1. How was the Recognition program put together?
Recognition stems from close collaboration between the CALQ and the Indigenous arts community, dating back to 2016. It was designed to uphold the values of dialogue, listening and respect by means of a consultation process bringing together a broad array of artistic and cultural practitioners from the First Nations and Inuit communities. These practitioners enhanced the process thanks to their experience and knowledge of the issues facing Indigenous artists, writers and organizations.
The new program focuses on knowledge, recognition and promotion of the Indigenous arts. It also seeks to foster the reappropriation, transmission and development of traditional Indigenous knowledge, languages and arts.
Please note that in February 2017, we took an initial step by announcing a number of changes to our existing programs:
- Explicit mention was made that Indigenous artists and writers are eligible for all of the CALQ’s regular programs.
- An Indigenous peer evaluation process was set up for applicants self-identifying as Indigenous artists.
The implementation of the Recognition program attests to our capacity and desire for change, as well as to our sensitivity to modern-day Indigenous realities.
In launching this program, the CALQ is seeking to facilitate the early career and professionalization of Indigenous artists by supporting their first professional experiences and by offering sponsorships and guidance.
“This program marks the fulfilment of a promise, namely our pledge to provide adequate support for Indigenous people and their energy, daring, talent, imagination and hard work. We hope it will serve to turn dreams into reality and build bridges, in addition to promoting and fostering artists and works that reflect the richness and importance of Indigenous cultures.”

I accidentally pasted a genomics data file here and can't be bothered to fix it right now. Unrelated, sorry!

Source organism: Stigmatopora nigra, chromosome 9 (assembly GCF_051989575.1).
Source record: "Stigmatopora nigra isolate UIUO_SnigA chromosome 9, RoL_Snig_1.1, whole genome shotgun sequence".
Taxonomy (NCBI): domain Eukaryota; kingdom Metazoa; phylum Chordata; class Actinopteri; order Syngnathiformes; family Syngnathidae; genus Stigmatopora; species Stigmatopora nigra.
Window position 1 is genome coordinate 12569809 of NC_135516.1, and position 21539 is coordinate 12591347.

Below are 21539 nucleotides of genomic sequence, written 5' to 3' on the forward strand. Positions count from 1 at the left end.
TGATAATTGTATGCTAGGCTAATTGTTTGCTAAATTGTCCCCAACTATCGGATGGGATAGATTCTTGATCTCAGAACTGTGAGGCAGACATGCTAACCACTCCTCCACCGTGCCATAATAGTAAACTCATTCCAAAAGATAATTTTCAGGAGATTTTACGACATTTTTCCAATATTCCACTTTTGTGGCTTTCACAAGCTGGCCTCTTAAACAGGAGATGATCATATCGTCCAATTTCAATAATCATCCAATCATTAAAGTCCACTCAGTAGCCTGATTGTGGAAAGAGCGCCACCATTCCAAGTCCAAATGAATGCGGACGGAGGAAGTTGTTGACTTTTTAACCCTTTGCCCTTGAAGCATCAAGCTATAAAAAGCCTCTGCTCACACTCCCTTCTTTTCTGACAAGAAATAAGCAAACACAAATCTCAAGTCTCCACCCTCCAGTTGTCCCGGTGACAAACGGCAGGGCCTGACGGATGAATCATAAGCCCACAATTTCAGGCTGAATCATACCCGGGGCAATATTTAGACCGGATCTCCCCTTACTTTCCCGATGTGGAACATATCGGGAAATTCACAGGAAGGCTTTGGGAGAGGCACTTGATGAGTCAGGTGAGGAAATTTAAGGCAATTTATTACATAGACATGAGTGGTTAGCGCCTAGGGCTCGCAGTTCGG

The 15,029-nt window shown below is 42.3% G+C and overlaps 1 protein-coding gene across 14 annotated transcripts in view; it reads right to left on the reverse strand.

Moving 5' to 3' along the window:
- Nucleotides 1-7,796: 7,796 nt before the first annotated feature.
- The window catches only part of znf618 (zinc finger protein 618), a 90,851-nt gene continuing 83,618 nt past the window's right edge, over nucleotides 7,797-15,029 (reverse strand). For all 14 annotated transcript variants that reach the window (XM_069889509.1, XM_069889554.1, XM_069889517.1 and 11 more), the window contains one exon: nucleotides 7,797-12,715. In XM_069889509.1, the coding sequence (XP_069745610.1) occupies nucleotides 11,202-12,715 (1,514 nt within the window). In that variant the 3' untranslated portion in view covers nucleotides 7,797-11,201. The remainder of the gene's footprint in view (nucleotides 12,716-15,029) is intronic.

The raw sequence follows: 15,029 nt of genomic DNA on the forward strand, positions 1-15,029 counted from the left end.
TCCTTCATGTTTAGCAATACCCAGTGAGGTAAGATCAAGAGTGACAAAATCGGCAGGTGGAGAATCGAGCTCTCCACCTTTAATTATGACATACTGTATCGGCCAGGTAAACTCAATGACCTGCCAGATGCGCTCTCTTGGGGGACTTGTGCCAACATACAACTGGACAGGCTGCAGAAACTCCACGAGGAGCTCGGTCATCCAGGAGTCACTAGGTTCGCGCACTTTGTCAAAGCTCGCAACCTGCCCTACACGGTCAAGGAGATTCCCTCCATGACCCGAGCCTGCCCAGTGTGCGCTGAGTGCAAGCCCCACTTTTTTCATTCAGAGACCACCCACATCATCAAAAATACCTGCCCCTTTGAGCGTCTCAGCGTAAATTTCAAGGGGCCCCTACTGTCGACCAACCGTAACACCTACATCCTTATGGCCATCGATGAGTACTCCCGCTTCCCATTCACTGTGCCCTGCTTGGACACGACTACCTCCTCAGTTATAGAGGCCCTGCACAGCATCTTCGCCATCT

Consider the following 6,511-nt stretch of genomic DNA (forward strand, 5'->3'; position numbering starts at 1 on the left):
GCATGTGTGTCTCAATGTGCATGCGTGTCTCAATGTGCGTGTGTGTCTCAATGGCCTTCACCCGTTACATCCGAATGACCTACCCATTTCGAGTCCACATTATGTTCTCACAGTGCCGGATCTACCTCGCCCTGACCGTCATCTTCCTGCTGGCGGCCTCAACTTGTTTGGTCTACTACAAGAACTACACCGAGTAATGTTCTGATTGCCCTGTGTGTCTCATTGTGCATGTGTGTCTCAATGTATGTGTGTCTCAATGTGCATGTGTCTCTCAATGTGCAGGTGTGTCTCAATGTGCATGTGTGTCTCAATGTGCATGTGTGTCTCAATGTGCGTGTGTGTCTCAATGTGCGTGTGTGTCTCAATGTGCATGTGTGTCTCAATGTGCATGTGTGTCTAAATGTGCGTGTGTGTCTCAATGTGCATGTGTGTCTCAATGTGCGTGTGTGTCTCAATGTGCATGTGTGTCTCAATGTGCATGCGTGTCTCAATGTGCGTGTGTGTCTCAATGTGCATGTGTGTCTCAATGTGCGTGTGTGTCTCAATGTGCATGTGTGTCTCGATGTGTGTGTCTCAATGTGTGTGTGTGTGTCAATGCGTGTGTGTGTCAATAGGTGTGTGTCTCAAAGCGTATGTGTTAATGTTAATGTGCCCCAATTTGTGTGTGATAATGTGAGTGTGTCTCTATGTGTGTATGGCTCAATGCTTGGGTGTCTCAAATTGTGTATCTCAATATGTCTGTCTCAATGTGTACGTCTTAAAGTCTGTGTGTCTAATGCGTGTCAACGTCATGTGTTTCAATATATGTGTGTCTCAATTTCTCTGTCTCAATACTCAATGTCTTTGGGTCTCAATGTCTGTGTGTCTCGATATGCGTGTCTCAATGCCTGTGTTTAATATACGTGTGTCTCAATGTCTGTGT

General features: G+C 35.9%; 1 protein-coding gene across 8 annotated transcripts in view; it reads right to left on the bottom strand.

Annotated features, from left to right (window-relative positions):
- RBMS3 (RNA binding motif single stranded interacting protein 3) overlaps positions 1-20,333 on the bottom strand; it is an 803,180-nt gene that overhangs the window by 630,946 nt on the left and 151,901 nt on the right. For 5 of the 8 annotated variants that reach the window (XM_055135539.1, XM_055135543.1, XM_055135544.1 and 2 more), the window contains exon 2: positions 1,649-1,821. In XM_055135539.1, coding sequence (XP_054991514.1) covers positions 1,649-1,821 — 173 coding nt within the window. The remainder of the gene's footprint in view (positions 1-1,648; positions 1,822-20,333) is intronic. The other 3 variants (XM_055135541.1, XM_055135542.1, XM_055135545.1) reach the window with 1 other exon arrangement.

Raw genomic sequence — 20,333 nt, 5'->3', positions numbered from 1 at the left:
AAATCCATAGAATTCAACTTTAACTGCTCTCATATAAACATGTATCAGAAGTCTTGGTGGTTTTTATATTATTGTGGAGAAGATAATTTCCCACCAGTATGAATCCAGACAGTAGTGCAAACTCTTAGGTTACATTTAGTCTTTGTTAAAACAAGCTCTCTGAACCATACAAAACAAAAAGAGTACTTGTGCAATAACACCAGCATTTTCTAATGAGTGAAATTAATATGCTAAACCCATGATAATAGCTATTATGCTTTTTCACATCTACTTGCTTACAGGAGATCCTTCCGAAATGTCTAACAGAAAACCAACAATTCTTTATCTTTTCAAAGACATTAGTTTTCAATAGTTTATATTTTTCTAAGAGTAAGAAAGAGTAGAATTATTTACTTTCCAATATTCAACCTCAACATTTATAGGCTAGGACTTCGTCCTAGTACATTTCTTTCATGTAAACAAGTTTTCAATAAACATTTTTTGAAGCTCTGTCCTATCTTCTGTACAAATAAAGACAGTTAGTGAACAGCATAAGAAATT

– Anne-Marie Jean, CEO of the CALQ
2. How does the program work?
The Recognition program is divided into five components, two of which are geared towards organizations and three towards established or up-and-coming artists. Open to customary, traditional and contemporary forms, the program aims to support a wide variety of activities, including creation, reappropriation, transmission, sponsorship, guidance, circulation and distribution both inside and outside Québec. In launching this new program, the CALQ is also seeking to support initiatives undertaken by Indigenous artistic organizations with a view to developing and consolidating their organizational capacities.
For further information on each of the components, please read carefully the instructions provided via the following links:
3. How does the Recognition program differ from the CALQ’s regular programs?
The Recognition program has a number of innovative aspects:
- Access to microgrants, which have a simplified application process.
- A portion of the application may be submitted in writing or orally (via video recordings). For further details, please refer to the information documents for the program.
- First-time grants will be awarded to deserving Indigenous artists identified by third parties.
- Most financial aid requests may be submitted at any time during the year.*
- All applications will be evaluated by juries primarily made up of recognized Indigenous artists, Elders, creators, professionals or cultural managers who are representative of the Indigenous artistic community.
- The program acknowledges the importance of supporting and disseminating traditional and contemporary Indigenous knowledge across Quebec.
4. My artistic practice is traditional and artisanal. Am I eligible for the program?